He applied the “Page 99 Test” to his most recent book, Ireland's Exiled Children: America and the Easter Rising, and reported the following:
On page 99 of Ireland's Exiled Children, President Woodrow Wilson is preparing for the Paris Peace Conference of 1919 and making his decision that the future of Ireland will not become an issue in the upcoming negotiations. Ultimately, this decision alienated many in Ireland and in Irish America. Wilson, of course, had championed "self-determination" for small nations, and Irish people on both sides of the Atlantic Ocean thought the president was including Ireland in his thinking. He wasn't. He considered the fate of Ireland a domestic matter to be resolved by Great Britain. A quoted memo on page 99 and written by a British official notes "the president assured him 'that as far as he was concerned he would not allow Ireland to be dragged into a Peace Conference.'" The word dragged is telling.Learn more about Ireland's Exiled Children at the Oxford University Press website.
Throughout his two terms in the White House, Wilson ducked and dodged when confronted by the Irish Question as best he could. Though he did everything a Democrat could do to appeal to Irish American voters in 1912 and 1916, he kept substantive matters related to the Easter Rising of 1916 and the struggle for Irish independence afterwards at a distance. For a long time, Irish Americans perceived him as an ally; however, a review of his papers in the Library of Congress and elsewhere reveal a strong bias against those of Irish ancestry living in the U.S.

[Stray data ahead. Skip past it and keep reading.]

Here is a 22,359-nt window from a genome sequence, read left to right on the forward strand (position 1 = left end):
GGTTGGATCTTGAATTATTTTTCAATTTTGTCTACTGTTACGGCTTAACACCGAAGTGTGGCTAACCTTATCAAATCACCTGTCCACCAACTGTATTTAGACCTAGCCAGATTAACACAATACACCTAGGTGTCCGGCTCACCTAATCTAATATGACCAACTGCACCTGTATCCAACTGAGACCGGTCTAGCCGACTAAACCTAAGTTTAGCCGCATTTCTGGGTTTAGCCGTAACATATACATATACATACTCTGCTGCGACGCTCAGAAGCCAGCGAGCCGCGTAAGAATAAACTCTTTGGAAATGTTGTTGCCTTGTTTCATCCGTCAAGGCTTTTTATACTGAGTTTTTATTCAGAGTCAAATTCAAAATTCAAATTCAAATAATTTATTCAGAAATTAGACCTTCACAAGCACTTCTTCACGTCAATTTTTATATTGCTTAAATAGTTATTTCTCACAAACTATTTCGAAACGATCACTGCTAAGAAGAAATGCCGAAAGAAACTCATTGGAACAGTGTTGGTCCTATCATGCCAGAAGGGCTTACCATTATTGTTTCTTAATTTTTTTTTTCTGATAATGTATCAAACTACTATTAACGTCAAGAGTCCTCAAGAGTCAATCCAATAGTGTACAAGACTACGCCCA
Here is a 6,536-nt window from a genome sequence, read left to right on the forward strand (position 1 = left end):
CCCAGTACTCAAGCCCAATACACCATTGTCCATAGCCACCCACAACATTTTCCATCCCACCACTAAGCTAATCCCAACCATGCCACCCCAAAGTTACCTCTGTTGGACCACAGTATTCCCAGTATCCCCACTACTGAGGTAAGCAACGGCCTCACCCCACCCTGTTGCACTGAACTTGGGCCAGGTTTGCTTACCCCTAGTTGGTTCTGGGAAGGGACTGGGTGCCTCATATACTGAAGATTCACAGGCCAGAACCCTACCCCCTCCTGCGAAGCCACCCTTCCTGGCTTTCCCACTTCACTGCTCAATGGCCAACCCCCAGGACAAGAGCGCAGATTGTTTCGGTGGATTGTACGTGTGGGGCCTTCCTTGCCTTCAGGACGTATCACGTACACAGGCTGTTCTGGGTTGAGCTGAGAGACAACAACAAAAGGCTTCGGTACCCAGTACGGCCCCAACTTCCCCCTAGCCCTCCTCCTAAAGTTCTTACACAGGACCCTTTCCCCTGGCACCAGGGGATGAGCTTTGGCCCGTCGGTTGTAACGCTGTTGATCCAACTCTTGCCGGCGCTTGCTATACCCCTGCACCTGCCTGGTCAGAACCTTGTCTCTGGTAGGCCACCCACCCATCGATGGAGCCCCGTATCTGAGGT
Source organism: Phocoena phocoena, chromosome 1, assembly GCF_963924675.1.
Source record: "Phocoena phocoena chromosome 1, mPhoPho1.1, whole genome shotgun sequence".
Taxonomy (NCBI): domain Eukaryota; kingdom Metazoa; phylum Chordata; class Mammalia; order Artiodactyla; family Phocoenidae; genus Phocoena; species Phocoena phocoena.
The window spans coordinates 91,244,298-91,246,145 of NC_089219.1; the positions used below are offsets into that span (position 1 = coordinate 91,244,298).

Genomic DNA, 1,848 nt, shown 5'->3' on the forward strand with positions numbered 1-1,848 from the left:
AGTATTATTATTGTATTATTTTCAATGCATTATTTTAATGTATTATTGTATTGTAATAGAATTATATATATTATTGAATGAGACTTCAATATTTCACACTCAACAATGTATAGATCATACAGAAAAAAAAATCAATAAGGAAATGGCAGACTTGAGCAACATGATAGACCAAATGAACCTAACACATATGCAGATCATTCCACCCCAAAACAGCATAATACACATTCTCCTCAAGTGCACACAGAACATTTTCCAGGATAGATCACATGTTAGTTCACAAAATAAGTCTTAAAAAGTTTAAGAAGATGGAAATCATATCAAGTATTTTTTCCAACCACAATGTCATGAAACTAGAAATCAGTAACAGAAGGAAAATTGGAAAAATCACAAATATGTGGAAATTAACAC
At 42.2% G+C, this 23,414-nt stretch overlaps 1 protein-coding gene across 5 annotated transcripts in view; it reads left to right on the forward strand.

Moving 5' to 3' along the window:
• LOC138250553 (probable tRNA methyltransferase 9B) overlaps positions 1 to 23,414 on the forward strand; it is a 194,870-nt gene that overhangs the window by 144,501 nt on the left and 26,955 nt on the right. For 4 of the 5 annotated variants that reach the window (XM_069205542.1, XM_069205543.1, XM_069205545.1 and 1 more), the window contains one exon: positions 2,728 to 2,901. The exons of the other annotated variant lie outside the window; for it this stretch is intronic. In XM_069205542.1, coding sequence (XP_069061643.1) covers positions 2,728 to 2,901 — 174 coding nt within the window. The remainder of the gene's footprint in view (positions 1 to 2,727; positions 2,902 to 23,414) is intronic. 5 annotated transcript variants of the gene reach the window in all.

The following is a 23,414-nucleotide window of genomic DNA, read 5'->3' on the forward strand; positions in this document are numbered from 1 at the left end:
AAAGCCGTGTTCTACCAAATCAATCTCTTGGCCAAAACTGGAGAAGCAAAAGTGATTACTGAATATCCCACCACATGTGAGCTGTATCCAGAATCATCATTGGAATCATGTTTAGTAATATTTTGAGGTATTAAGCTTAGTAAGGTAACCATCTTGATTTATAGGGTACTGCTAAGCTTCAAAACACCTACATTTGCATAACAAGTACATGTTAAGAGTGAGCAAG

Ireland's Exiled Children focuses on four individuals to tell the story of America's role and involvement in the Easter Rising. John Devoy raised money to support the buying of arms for the rebellion, and he plotted and schemed for decades to defeat the British in Ireland. Joyce Kilmer wrote compellingly about the Rising as a journalist and poet, explaining the significance of the event and its aftermath to the American public. Woodrow Wilson sought to avoid the complexities of Ireland's fate and, in time, blamed the Irish in America for the failure of the Senate to ratify the Versailles Treaty and U.S. participation in the League of Nations. And Eamon de Valera, who was born in New York and fought during the Rising, used his American connections throughout his life to advance politically, although how he avoided execution after receiving a death sentence in 1916 remains something of a mystery.
Timed to appear on the centenary of the Rising, Ireland's Exiled Children is the first full-scale study of U.S. participation and response to a defining moment in modern Irish history.